Romance, Crime, and Queer-coding in ‘Johnny Eager’

The queer storyline and fascinating lives of the lead actors set this film apart from other crime romances before and since.
Johnny Eager

Beyond the Classics is a recurring column in which Emily Kubincanek highlights lesser-known old movies and examines what makes them memorable. In this installment, she investigates the subtext of Johnny Eager.

Some of the most legendary old films have accompanying stories of production romances. Some of the most interesting old films mirrored stars’ real lives. Some of the most influential old films layer a queer perspective within the subtext. Rarely, a film has all three, but Mervyn LeRoy’s Johnny Eager does. With a fascinating history, fantastic performances, and a sad connection evident in retrospect, this film noir makes for a wildly entertaining watch today.

In Johnny Eager, the title character played by Robert Taylor is a smooth-talking ex-con. While he’s daylighting as a reformed taxi driver, Johnny is still up to his old racketeering tricks at night. At least that’s what he convinces his parole officer is the case.  Two sociology students come to shadow Johnny’s parole officer during one of his visits, and skeptical Lisabeth (Lana Turner) is not convinced of Johnny’s reform.

Lisabeth’s intuition is proven right when she runs into Johnny and his crime partner Jeff (Van Heflin) having a business meeting at a club. No matter how dangerous she knows Johnny could be or how much her judge father tries to keep her away from Johnny, Lisbeth is drawn into a fiery romance with him, leaving her a witness to his violent nature. When Lisabeth thinks she’s murdered a man, she goes in a downward spiral that may just jeopardize Johnny’s cover and land him back in jail.

The plot of Johnny Eager plays out in the kind of exciting, quick-fire way that makes a gangster flick successful. However, the alluring performers take this film over the top and make it memorable even today. Director LeRoy helmed the leading couple “TnT,” Taylor and Turner, for their undeniable chemistry. This wasn’t just a clever marketing tagline to get audiences interested in the film. These two master the art of walking into a scene, commanding the frame, and giving off sexual desire with just a look. Several stars could pull this off at the time, but somehow Taylor and Turner made their chemistry unique, perhaps because their romance carried over into their real lives.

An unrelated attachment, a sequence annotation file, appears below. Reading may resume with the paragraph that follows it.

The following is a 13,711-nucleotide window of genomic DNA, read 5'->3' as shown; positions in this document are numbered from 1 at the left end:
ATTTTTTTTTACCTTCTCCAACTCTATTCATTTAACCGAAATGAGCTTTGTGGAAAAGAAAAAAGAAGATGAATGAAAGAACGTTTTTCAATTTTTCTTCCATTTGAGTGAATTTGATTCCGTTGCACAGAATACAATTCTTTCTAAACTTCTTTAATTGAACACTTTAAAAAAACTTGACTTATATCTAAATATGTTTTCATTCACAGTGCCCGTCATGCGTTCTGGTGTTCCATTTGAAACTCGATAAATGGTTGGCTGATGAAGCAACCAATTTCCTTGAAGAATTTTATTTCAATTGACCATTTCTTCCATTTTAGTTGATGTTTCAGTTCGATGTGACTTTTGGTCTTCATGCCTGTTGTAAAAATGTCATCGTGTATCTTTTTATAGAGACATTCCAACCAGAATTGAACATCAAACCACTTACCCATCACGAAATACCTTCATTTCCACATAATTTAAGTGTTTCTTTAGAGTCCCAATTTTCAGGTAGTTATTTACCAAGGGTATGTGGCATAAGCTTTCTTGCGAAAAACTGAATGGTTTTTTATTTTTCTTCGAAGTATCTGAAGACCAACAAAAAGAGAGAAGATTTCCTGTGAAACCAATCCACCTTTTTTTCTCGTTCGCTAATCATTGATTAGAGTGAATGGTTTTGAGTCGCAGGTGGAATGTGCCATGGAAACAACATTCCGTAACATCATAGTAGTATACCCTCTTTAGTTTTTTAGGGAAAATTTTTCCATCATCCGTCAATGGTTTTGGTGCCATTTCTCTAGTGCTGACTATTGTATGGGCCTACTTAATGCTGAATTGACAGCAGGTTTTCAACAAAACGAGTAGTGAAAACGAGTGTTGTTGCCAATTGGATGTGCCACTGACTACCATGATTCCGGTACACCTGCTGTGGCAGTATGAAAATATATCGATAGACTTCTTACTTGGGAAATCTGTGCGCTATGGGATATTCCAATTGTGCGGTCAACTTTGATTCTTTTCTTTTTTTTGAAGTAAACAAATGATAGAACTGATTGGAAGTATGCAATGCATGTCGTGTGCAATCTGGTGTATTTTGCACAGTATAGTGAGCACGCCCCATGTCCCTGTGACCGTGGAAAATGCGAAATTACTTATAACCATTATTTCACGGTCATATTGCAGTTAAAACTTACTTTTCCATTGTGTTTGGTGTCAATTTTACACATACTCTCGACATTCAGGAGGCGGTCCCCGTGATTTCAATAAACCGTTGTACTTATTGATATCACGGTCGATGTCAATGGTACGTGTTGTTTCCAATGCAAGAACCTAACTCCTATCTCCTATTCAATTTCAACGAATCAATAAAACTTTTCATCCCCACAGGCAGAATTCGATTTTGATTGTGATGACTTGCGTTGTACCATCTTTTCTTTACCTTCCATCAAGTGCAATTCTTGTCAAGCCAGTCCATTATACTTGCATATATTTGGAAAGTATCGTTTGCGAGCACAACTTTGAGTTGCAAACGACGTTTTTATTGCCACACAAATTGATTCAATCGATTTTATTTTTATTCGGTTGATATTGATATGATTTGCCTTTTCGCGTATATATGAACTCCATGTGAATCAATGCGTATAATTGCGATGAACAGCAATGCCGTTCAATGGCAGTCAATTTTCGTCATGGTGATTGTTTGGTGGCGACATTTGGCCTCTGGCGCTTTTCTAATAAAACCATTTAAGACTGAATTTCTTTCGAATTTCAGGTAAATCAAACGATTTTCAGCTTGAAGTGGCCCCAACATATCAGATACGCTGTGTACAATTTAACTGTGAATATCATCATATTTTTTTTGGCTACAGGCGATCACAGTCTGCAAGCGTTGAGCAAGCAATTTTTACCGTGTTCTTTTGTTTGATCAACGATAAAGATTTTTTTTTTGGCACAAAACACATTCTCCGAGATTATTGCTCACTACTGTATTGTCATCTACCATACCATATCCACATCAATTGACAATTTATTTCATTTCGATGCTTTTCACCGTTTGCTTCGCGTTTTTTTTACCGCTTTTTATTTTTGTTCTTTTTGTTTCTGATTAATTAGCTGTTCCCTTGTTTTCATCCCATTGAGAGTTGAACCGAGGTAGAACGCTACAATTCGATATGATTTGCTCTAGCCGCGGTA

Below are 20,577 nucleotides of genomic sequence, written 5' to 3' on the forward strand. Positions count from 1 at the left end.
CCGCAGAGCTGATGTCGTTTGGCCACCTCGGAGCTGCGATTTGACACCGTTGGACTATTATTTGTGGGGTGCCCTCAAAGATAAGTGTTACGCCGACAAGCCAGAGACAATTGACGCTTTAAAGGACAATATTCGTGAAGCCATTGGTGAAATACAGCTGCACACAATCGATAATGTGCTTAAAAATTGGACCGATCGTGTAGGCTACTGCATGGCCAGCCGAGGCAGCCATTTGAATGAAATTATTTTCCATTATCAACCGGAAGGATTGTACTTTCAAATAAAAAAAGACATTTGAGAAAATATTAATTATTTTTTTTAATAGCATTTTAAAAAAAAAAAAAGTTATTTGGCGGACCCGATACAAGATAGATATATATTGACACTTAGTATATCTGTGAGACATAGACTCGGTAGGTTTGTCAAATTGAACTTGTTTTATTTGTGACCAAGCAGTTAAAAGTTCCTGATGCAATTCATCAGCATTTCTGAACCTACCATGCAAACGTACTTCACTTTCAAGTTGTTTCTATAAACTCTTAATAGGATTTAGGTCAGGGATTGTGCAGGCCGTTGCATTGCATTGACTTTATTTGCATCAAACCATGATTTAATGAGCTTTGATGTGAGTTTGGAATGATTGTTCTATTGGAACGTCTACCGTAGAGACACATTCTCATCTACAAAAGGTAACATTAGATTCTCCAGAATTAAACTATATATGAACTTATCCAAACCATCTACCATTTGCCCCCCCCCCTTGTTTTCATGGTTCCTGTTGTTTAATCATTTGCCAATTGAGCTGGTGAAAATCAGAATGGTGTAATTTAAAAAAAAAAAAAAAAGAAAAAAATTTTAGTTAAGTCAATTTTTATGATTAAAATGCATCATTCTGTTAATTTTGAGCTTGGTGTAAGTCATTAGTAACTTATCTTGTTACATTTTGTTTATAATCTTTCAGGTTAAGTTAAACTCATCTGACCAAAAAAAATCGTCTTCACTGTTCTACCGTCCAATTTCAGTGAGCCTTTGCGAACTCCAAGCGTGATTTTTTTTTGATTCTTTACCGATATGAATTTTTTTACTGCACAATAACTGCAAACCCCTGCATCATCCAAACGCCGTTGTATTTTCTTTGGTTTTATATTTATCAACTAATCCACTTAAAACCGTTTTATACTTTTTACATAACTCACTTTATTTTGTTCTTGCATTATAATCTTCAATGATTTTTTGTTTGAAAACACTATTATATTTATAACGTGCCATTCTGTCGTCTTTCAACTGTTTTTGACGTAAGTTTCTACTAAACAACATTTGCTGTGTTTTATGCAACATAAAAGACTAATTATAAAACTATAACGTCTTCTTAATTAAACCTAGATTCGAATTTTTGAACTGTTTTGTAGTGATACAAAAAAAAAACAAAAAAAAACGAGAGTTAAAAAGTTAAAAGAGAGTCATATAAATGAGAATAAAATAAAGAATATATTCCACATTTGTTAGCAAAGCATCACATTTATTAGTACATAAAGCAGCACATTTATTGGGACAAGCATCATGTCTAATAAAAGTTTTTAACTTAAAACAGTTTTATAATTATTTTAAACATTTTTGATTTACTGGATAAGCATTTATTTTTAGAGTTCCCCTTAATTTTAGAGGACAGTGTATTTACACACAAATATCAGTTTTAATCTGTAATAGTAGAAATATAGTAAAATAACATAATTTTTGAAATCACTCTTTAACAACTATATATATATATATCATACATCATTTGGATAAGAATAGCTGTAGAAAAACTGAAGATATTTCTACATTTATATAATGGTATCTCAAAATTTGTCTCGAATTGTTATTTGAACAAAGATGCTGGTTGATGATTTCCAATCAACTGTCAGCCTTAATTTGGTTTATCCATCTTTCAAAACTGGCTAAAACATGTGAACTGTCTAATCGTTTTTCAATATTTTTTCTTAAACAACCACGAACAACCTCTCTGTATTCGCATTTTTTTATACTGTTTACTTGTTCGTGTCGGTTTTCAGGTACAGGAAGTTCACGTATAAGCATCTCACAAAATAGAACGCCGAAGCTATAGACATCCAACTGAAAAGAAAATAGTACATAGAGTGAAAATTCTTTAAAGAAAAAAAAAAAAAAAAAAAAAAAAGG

When MGM assigned Taylor to star in Johnny Eager, they were hoping to shift his persona. Since the 30s, Taylor had been the go-to supporting romantic interest for a much more captivating female lead, like Greta Garbo or Jean Harlow. His heartthrob status worked for a time, but studio execs recognized there could be more opportunities in “tougher” roles in this new decade. So, sporting a new Clark Gable-esque mustache, Taylor took on a starring role rather than just the love interest.

Opposite of Taylor on-screen was Turner, who was also going through an early change in her career. After appearing in several Mickey Rooney teen movies, MGM wanted to make a full-blown star of the 21-year-old. Her role in Johnny Eager was a part of a slew of more prominent roles for her in 1941, including in Ziegfeld Girl, Honky Tonk, and Dr. Jekyll and Mr. Hyde. Although Hollywood still saw Turner as beautiful first and an actress second, her reputation as flirtatious preceded any interest in her talent.

Turner admits to flirting with Taylor on the set of Johnny Eager in her memoir Lana: The Lady, the Legend, the Truth, but she does not call it an affair. Taylor became devoted entirely to Turner, apparently without ever involving sex. Flirting had always been fun to Turner, but there was a line she didn’t want to cross. In this case, it was becoming the other woman to mega-star Barbara Stanwyck.

Taylor and Stanwyck had been married only two years before filming began for Johnny Eager. Still, Taylor became so infatuated with Turner that he was willing to ask for a divorce so they could be together. After he confessed his plans to her, Turner let up on the flirting and convinced Taylor that divorcing Stanwyck for her was not worth it. It worked, and Taylor and Stanwyck remained married until 1952, all while Taylor and Turner’s chemistry was still palpable on screen.

Shadowed by these two stars in Johnny Eager is Van Heflin, who gives the best performance in the film. Heflin plays Johnny’s right-hand man Jeff, a wax poetic intellectual and the closest person to Johnny. Heflin’s Oscar for Best Supporting Actor in this film was well-deserved. He gives the most nuanced and moving performance of the movie, making it feel much more profound than most gangster films of its kind.